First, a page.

The program is designed to challenge both adults and teens physically and mentally at different levels. A rigorous and physical form of involves more fluid movements. Students will work on more advanced moves, forms and Shoalin Weapons including staff, broadsword, straight sword, whip, and spear.


Benefits of Adult Kungfu class training

  • develop leadership skills

  • prevent joint injuries

  • staying focused and motivated

  • build body strength and flexibility

  • improve entertaining and practical

  • assertiveness training

  • Fun Fun Fun


Each belt level will learn different selected Shaolin forms and weapons 

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Is Shaolin Kung Fu good for kids and adults?

Children who practice Shaolin Kungfu are able to develop the habit of self-reliance early in life. Starting at a young age, they can thrive with a strong, healthy body and cultivate hardworking spirit. Practicing Kungfu long term can further help timid children overcome their timidity. All these are advantages that will be invaluable later in their lives.

Long-term Shaolin Kungfu practice can develop a person’s overall physical fitness. It can effectively train the strength, endurance and flexibility of people, bringing full development of the entire body. Shaolin Kungfu can stimulate children’s brain development as well as physical development.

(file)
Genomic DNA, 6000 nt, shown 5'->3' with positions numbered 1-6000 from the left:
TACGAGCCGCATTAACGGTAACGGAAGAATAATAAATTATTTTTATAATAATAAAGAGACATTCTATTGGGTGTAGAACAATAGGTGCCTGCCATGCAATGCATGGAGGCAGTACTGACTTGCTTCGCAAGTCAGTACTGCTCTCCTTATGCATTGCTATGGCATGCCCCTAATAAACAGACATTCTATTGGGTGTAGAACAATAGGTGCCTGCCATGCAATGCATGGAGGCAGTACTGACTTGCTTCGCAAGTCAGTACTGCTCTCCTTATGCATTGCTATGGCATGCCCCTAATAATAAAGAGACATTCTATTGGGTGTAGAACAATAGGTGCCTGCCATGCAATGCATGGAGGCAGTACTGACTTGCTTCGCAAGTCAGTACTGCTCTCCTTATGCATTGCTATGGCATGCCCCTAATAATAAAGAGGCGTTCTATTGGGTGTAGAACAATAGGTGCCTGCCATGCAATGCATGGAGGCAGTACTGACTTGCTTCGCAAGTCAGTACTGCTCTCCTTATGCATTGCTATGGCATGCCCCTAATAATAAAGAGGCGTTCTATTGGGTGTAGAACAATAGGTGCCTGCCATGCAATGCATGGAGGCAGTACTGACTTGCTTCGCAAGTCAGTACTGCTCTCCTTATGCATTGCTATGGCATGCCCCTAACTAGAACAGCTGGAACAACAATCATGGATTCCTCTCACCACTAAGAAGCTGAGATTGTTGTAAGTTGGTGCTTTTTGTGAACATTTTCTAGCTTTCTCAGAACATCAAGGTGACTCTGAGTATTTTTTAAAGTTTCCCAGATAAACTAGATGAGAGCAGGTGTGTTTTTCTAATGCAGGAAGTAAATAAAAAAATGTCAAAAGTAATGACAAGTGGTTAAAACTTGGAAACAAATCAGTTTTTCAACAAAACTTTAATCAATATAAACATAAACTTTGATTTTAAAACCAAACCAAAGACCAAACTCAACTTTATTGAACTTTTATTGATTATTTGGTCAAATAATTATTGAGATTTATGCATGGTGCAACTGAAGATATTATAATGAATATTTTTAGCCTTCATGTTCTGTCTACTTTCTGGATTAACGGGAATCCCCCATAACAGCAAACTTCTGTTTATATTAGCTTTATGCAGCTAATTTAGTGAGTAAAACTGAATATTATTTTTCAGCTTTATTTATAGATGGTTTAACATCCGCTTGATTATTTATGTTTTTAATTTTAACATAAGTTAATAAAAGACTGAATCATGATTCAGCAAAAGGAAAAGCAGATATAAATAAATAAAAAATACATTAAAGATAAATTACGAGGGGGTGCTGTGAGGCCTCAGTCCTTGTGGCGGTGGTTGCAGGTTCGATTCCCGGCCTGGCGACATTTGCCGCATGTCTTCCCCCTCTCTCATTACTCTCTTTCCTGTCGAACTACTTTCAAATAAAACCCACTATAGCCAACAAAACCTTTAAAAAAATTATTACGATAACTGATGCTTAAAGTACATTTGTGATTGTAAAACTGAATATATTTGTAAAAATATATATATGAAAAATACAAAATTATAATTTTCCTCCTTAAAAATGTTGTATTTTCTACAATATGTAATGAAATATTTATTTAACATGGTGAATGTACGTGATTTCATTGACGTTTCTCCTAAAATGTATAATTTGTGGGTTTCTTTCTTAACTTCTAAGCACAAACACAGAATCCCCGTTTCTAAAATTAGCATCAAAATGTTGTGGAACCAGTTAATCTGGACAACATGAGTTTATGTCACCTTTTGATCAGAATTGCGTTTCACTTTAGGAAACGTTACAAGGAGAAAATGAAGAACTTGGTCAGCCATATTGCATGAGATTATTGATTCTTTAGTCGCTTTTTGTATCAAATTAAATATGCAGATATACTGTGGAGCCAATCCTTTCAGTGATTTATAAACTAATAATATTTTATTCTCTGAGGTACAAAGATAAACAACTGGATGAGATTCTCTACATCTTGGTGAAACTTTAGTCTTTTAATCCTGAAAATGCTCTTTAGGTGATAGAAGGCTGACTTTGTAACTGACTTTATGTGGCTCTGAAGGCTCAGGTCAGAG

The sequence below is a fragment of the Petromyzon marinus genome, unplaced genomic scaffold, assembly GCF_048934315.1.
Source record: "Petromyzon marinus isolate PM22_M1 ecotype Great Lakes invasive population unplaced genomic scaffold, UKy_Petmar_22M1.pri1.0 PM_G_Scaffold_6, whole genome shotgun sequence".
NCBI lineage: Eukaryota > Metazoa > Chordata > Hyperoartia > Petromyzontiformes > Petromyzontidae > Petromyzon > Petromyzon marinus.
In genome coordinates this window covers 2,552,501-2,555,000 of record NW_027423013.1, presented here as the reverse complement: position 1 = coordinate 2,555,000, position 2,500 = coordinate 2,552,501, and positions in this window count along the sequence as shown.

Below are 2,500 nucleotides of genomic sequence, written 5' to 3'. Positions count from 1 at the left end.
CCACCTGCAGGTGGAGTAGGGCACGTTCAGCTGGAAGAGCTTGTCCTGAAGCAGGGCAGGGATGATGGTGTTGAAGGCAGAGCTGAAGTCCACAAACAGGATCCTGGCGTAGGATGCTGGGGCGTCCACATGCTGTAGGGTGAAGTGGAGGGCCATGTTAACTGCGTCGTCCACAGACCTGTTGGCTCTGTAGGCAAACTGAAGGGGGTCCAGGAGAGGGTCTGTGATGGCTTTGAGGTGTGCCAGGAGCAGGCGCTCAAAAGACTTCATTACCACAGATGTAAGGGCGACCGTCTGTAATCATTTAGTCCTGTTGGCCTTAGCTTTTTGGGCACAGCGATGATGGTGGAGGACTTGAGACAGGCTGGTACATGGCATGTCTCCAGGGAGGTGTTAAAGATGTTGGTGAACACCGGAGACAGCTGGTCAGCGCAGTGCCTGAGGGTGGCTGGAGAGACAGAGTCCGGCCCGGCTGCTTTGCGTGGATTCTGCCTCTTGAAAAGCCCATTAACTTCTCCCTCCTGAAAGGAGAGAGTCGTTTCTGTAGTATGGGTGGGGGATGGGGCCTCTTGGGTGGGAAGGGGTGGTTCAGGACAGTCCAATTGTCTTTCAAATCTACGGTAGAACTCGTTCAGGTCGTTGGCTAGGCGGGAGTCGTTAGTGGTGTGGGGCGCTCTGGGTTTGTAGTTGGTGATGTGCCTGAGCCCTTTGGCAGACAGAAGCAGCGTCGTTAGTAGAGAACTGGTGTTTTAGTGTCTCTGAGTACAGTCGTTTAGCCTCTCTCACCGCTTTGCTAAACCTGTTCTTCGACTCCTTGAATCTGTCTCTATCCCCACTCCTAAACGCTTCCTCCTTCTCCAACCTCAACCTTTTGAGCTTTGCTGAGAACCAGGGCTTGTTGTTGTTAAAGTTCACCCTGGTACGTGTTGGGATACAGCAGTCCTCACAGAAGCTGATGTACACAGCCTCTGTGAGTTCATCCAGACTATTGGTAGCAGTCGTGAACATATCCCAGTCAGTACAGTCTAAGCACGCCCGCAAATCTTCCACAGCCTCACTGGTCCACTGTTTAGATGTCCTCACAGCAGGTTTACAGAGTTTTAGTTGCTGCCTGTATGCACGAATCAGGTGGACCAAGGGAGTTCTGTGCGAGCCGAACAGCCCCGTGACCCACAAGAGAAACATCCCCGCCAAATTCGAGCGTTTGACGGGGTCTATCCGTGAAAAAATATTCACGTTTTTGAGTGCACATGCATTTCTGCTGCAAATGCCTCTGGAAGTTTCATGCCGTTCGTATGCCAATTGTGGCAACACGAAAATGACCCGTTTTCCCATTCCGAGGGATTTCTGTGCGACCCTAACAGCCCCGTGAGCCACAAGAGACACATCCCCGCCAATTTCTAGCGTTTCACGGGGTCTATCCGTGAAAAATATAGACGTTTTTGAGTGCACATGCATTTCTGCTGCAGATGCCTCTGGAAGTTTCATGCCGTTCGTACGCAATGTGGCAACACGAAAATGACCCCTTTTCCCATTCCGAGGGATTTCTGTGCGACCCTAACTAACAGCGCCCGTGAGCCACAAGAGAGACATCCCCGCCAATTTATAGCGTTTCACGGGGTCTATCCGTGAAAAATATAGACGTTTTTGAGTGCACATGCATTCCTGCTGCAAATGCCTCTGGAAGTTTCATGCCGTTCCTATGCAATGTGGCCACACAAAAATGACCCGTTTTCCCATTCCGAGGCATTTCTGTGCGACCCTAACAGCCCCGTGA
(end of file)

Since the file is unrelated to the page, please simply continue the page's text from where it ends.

The Characteristics of Shaolin Kungfu

The characteristics of Shaolin Kungfu are its emphasis on skillful fighting techniques and its solid base in actual combat. Therefore, Shaolin Kungfu form routines are compact and strong in structure and rapid and tight in sequence. The moves are forceful and quick; attack and defense are agile and effective; and the practitioner’s mental intentions and physical movements are in unison. One advances with proper directions and retreats with efficient means; all moves are connected seamlessly like a breath. Therefore, the Principle of Fist Forms states, “The body drawing in and leaping forcefully, the feet keeping stances and moving forth, the hands striking outward and withdrawing inward, one advances or retreats, rises up or drops low—the form in its entirety should be seamlessly practiced in one breath.”